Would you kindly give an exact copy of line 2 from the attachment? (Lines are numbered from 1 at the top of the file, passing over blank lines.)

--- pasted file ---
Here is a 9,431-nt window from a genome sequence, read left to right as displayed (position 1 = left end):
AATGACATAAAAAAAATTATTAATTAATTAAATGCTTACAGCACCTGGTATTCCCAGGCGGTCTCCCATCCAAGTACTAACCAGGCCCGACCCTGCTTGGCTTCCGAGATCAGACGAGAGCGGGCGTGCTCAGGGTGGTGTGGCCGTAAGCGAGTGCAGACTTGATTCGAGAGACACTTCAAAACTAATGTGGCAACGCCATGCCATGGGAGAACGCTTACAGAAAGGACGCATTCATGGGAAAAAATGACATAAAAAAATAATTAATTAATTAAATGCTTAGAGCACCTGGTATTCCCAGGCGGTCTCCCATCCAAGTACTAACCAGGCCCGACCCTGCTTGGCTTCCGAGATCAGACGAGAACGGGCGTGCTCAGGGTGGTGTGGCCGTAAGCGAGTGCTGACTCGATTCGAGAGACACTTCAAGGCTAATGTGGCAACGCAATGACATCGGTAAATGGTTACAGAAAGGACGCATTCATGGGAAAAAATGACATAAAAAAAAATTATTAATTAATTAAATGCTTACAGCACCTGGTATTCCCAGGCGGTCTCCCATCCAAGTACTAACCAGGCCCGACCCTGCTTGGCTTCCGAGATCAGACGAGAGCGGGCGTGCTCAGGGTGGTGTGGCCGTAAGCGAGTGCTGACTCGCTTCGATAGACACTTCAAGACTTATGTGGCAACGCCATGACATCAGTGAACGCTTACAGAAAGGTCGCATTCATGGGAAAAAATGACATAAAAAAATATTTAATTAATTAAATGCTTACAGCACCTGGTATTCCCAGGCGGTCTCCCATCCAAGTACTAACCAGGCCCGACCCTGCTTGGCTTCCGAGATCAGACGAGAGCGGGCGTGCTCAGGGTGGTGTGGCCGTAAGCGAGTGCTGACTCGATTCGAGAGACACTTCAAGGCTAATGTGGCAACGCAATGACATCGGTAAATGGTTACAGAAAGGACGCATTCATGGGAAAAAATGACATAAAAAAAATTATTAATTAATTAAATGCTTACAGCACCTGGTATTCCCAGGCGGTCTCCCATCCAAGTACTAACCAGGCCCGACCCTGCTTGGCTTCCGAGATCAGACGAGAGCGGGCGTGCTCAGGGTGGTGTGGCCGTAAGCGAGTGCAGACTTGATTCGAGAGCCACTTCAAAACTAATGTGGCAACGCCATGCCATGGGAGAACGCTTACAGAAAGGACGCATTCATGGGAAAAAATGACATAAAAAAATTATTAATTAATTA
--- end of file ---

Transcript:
AATGACATAAAAAAAATTATTAATTAATTAAATGCTTACAGCACCTGGTATTCCCAGGCGGTCTCCCATCCAAGTACTAACCAGGCCCGACCCTGCTTGGCTTCCGAGATCAGACGAGAGCGGGCGTGCTCAGGGTGGTGTGGCCGTAAGCGAGTGCAGACTTGATTCGAGAGACACTTCAAAACTAATGTGGCAACGCCATGCCATGGGAGAACGCTTACAGAAAGGACGCATTCATGGGAAAAAATGACATAAAAAAATAATTAATTAATTAAATGCTTAGAGCACCTGGTATTCCCAGGCGGTCTCCCATCCAAGTACTAACCAGGCCCGACCCTGCTTGGCTTCCGAGATCAGACGAGAACGGGCGTGCTCAGGGTGGTGTGGCCGTAAGCGAGTGCTGACTCGATTCGAGAGACACTTCAAGGCTAATGTGGCAACGCAATGACATCGGTAAATGGTTACAGAAAGGACGCATTCATGGGAAAAAATGACATAAAAAAAAATTATTAATTAATTAAATGCTTACAGCACCTGGTATTCCCAGGCGGTCTCCCATCCAAGTACTAACCAGGCCCGACCCTGCTTGGCTTCCGAGATCAGACGAGAGCGGGCGTGCTCAGGGTGGTGTGGCCGTAAGCGAGTGCTGACTCGCTTCGATAGACACTTCAAGACTTATGTGGCAACGCCATGACATCAGTGAACGCTTACAGAAAGGTCGCATTCATGGGAAAAAATGACATAAAAAAATATTTAATTAATTAAATGCTTACAGCACCTGGTATTCCCAGGCGGTCTCCCATCCAAGTACTAACCAGGCCCGACCCTGCTTGGCTTCCGAGATCAGACGAGAGCGGGCGTGCTCAGGGTGGTGTGGCCGTAAGCGAGTGCTGACTCGATTCGAGAGACACTTCAAGGCTAATGTGGCAACGCAATGACATCGGTAAATGGTTACAGAAAGGACGCATTCATGGGAAAAAATGACATAAAAAAAATTATTAATTAATTAAATGCTTACAGCACCTGGTATTCCCAGGCGGTCTCCCATCCAAGTACTAACCAGGCCCGACCCTGCTTGGCTTCCGAGATCAGACGAGAGCGGGCGTGCTCAGGGTGGTGTGGCCGTAAGCGAGTGCAGACTTGATTCGAGAGCCACTTCAAAACTAATGTGGCAACGCCATGCCATGGGAGAACGCTTACAGAAAGGACGCATTCATGGGAAAAAATGACATAAAAAAATTATTAATTAATTA